Tale of fume and fury


Forman's Games: The dark underside of the London Olympics
Biteback, £20

It's a good thing for Lance Forman, author of Forman's Games: The dark underside of the London Olympics (Biteback, £20), that his book - and this review - didn't come out in October. Because, he writes, October is "the month that's borne witness to every one of the greatest catastrophes suffered by H. Forman & Son during the past twenty-five years."

This includes a fire, a flood - and a forced relocation by the Olympics committee. This last is the book's ostensible story - how one East End, family-run business stood up to the London Development Agency. But it is actually a wider ranging memoir.

Lance Forman, owner of the nation's oldest salmon smoking business, begins with his time at Cambridge, then as an accountant at PWC and special adviser to John Major before joining the family fish business. All this builds up to the Olympic Games story.

In 2005, Forman's smoked salmon manufacturers - situated in the East End since its establishment in 1905 - was forced to relocate to make way for the 2012 Olympic stadium. And Forman writes at length about the painful search for a new site, alleging dodgy deals and evasions by the LDA and various property groups and steering committees associated with the Games.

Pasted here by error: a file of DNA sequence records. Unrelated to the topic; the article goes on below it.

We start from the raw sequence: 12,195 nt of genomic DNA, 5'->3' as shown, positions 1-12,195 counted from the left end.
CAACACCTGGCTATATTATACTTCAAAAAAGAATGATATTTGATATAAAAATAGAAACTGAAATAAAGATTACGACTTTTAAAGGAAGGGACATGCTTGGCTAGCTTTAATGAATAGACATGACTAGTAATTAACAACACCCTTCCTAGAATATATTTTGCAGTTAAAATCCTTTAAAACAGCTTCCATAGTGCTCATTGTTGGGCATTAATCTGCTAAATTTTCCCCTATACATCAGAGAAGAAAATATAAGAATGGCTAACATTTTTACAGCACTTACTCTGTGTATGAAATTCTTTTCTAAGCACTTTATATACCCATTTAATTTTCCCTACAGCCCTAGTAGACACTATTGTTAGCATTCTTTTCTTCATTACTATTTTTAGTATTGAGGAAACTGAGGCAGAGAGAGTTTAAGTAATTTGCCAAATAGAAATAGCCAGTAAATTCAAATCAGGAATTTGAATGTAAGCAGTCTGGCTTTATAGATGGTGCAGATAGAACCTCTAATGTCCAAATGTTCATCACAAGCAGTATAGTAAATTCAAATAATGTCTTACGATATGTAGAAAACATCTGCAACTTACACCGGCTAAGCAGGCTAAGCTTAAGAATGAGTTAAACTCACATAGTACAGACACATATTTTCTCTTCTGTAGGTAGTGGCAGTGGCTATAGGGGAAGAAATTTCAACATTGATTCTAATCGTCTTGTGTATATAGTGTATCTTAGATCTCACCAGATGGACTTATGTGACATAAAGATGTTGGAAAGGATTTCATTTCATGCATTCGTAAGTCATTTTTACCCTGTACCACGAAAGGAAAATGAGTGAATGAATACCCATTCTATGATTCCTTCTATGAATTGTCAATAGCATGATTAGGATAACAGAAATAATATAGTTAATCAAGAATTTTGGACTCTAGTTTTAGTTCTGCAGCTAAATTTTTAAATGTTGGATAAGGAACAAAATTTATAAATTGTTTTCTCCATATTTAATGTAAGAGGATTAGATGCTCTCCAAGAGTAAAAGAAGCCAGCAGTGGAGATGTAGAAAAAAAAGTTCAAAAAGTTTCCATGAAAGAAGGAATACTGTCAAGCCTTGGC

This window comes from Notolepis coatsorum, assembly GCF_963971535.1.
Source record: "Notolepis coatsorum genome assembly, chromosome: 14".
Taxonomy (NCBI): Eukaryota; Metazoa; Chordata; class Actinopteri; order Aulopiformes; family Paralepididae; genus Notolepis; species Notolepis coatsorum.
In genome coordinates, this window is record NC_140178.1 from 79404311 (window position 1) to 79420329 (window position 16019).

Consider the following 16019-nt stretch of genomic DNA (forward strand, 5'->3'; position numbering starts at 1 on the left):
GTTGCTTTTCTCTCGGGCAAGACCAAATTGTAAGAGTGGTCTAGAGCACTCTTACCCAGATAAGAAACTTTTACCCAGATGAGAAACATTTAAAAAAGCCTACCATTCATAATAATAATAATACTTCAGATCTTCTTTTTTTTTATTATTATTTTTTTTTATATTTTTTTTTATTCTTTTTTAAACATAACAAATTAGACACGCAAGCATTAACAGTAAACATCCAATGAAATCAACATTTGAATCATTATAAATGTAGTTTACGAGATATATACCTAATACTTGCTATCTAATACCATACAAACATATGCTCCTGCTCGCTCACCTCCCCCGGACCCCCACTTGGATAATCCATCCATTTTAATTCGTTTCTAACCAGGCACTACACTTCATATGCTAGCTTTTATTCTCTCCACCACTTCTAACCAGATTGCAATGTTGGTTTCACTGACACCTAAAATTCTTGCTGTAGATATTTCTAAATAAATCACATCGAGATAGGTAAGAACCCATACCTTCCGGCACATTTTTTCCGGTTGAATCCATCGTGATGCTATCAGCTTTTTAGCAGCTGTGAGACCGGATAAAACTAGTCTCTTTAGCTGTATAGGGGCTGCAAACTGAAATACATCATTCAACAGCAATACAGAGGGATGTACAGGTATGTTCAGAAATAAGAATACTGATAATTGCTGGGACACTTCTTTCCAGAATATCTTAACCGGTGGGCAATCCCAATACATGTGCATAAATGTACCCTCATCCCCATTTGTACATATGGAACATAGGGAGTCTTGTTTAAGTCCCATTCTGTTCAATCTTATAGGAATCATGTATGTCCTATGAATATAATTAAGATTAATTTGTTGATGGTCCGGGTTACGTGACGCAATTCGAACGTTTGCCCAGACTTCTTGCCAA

While the press, in the run-up to the Olympics, largely presented a positive view of a boost in employment, tourism and goodwill to all men, Forman claims that many of the decades-old, family businesses pushed out by the Games buckled and accepted a pay-off to close down, rather than try, like Forman, and fight the LDA, or relocate.

Lance Forman worked hard to stand up for his business, and the livelihood of those who worked for him; he took on the role of press spokesperson, PR and private investigator on his own behalf.

One has to admit that the prospect of reading a book about smoked salmon production and massive construction activity is not the most compelling. But I did find myself compelled to get to the end and find out how this small, family outfit combated the might of the LDA (learning along the way about the transformation of smoked salmon from a staple of the Jewish East End into a gourmet foodstuff).

You can decide for yourself who really won the contest - the Olympics or Forman. Nevertheless, like any hardy entrepreneur, Forman ultimately made the situation work to his advantage, turning his new premises into a prime venue, serving breakfast, lunch and dinner , all with a view of the Olympic stadium.

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